CFB Realignment: What’s Next?
The Southeastern Conference is no stranger to conference expansion. From its early days as the Southern Conference, SEC has undergone several roster changes and further membership changes appear on the way after the SEC added Texas and OU and the B1G countered with Southern Cal and UCLA.
The larger schools reorganized as the Southern Conference at a meeting in Gainesville Dec. 12-13, 1920. Professor S.V. Sanford of Georgia called the meeting and served as the first president. Charter members of the Southern Conference included: Alabama, Auburn, Clemson, Georgia, Georgia Tech, Kentucky, Maryland, Mississippi State, North Carolina, North Carolina State, Tennessee, Virginia, Virginia Tech and Washington & Lee.
Despite an original limit of 16, the membership grew to 23 by 1928. In 1922 Florida, Louisiana State, Mississippi, South Carolina, Tulane, Vanderbilt and Virginia Military joined, while Sewanee and Duke became members in 1923 and 1928 respectively. At one time or another, the SIAA and the SC included most of the Southern colleges from Virginia to Texas.SEC History
The question that has stuck in my head lately is “the why.” Are the latest moves simply about the two dominant conferences snapping up members from weak sister conferences or are there more to come after we transform conference rosters? Certainly, the PAC, ACC, and Big 12 can replace their pilfered members with candidates from the Group of Five schools and the CFB world can transition back to our normal fan schedules while trying to come to terms with conferences lacking geographical identity; but is all this about a reorganization of bigtime college football conferences? Of course, reorganization is going to mean ever-larger TV contract income flowing to the conferences and schools, but is there more coming after the new conferences are formed and media contracts are signed?
What if the reorganization produces 4 conferences with a total membership of between 60 and 80 schools? What if these conferences want to make changes to the structure of NIL and have other rules and requirements suited to the needs of the Nation’s biggest athletic departments? Why not dump the NCAA and form a new association to make rules for those 60 – 80 schools?
One might ask what good that would do since the Federal Courts have found the NCAA to be in violation of anti-trust laws, rendering NCAA virtually powerless? What are those trusts, anyway?
A trust is a monopoly, to put it simply. Anti-trust laws are a tool to force competition in markets that are dominated by a single entity (a monopoly). In the case of college sports, NCAA makes rules that apply to over 1000 schools with the NAIA having a membership of about 250 smaller colleges and universities. If a new organization serving the needs of the top 60-80 schools (in sports budget terms) were added to the mix, it seems one could make a convincing case to a conservative court that anti-trust laws no longer apply in the new college sports market. Student-Athletes would have choices based on the policies of three separate college sports rule-making entities – NAIA, Legacy-NCAA, and NCAA 2.0. It makes little sense to stick with a crippled and powerless NCAA as the games is being reshaped.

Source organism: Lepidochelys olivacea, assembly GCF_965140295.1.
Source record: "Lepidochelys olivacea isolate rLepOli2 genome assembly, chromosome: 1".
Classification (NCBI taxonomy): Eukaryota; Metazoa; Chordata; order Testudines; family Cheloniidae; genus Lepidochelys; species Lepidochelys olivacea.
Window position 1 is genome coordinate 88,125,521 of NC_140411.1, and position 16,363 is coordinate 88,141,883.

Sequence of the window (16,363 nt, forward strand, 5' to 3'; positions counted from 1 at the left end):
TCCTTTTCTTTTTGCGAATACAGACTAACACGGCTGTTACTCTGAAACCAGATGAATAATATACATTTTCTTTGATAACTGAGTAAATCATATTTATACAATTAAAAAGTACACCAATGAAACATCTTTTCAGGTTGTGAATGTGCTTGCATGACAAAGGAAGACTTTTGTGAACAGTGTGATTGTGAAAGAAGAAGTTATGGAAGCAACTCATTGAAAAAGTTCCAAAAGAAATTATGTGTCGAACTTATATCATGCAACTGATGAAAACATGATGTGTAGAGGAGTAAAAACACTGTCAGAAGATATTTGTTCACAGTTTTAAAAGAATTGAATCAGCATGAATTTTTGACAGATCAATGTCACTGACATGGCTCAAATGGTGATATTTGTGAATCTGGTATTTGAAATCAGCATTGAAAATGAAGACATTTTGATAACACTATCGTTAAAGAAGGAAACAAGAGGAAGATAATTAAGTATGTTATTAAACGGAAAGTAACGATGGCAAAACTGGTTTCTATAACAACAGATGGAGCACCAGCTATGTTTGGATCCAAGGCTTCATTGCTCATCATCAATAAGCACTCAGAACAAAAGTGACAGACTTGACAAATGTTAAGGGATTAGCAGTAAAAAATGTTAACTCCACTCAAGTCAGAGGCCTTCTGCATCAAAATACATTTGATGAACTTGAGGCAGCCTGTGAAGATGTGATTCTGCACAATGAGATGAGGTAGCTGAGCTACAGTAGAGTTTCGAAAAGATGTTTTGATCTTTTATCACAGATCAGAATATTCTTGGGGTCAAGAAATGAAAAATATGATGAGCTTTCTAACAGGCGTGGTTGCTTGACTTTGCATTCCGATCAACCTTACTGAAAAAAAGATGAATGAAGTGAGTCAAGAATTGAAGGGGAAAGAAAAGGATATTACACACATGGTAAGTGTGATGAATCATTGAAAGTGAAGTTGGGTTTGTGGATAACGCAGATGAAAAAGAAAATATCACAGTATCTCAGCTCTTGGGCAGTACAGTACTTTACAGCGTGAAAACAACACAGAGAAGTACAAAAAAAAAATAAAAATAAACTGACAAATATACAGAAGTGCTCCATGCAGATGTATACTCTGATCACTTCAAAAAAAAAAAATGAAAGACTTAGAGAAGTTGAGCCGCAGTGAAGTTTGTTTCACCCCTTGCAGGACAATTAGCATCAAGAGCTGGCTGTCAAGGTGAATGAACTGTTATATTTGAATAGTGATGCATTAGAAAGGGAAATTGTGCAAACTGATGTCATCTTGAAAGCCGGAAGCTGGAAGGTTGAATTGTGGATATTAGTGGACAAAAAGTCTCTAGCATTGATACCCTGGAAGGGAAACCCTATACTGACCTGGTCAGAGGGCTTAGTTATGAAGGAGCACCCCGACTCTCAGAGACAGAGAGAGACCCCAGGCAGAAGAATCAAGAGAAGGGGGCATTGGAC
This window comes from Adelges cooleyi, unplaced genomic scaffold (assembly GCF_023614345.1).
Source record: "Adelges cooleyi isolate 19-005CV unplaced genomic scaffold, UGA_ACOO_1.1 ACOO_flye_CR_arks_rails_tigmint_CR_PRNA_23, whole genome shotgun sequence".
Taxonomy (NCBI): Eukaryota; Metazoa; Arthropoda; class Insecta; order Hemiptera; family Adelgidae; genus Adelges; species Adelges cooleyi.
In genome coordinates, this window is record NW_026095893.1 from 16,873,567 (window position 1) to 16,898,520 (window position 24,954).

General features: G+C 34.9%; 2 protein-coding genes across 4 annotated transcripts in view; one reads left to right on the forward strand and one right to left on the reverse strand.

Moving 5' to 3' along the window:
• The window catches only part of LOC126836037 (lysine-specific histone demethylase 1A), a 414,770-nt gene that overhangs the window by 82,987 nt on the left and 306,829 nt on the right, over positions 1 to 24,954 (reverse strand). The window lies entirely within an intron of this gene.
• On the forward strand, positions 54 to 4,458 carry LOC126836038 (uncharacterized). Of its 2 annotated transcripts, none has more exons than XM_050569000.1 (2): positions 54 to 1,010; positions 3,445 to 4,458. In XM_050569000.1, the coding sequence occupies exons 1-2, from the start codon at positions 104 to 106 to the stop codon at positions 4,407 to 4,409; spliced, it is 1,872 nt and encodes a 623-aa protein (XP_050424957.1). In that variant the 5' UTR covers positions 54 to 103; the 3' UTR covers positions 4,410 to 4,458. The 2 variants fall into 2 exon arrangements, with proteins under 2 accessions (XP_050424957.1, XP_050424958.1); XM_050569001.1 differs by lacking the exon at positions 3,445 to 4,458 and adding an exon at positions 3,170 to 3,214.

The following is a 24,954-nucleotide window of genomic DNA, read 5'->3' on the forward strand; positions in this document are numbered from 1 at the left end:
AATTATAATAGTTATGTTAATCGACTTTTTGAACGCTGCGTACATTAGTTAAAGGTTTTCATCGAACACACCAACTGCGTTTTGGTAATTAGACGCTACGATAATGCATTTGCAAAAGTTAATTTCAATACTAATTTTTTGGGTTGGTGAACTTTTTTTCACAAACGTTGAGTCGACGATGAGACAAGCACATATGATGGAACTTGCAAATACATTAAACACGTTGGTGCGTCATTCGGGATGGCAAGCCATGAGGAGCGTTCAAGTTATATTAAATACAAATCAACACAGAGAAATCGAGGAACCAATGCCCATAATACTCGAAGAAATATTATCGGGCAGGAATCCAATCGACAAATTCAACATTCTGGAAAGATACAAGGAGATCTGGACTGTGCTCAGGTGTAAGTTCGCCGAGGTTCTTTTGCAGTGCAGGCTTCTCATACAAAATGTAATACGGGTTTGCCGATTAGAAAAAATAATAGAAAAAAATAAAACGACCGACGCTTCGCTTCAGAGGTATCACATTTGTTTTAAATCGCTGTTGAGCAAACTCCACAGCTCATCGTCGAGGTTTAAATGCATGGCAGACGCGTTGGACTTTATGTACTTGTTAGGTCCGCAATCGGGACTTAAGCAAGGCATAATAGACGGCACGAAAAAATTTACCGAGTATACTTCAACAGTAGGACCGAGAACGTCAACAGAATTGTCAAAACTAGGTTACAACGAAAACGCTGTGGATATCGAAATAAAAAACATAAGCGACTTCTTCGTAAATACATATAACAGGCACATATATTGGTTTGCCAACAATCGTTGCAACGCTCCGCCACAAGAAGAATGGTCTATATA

For example, let’s say the new association chartered by the big four conferences wanted to have a uniformly structured NIL environment – no anti-trust means no problem. Want to grant 100 scholarships per year in football? No worries. Does baseball need 30 scholarships annually? Sign them up. The point is that the new Association could make rules that benefit its membership, leaving the bulk of NCAA membership to manage their own affairs through the old structure or by moving to a new platform suited to their needs
I could see a further fracturing of the NCAA, with some schools in Division 3 moving to NAIA and others forming their own governing body and dumping the NCAA infrastructure completely.
Of course, I’m often wrong and these words will likely soon join that list soon.
MGOLF: Davis Thompson Earns PGA Tour Card
Davis Thompson will be the newest Georgia golfer to join the PGA Tour.
Thompson, who completed his collegiate career in 2021, improved to seventh on the Korn Ferry Tour’s points list on Sunday. The top 25 at season’s end will earn 2022-23 PGA Tour cards, and Thompson has crossed the fail-safe points threshold with four regular-season events remaining.
Thompson won the REX Hospital Open last month and has four top-10s in 16 starts.
The Korn Ferry Tour schedule resumes July 14-17 with the Memorial Health Championship presented by LRS in Springfield, Ill.
Georgia head coach Chris Haack has produced 16 golfers, including Thompson, who have combined for 44 PGA Tour and 24 Korn Ferry Tour victories. Bubba Watson, Harris English, Chris Kirk, Kevin Kisner, Brian Harman, Russell Henley, Hudson Swafford, Brendon Todd, Keith Mitchell, Sepp Straka, and Ryuji Imada are Haack’s proteges with PGA Tour wins.
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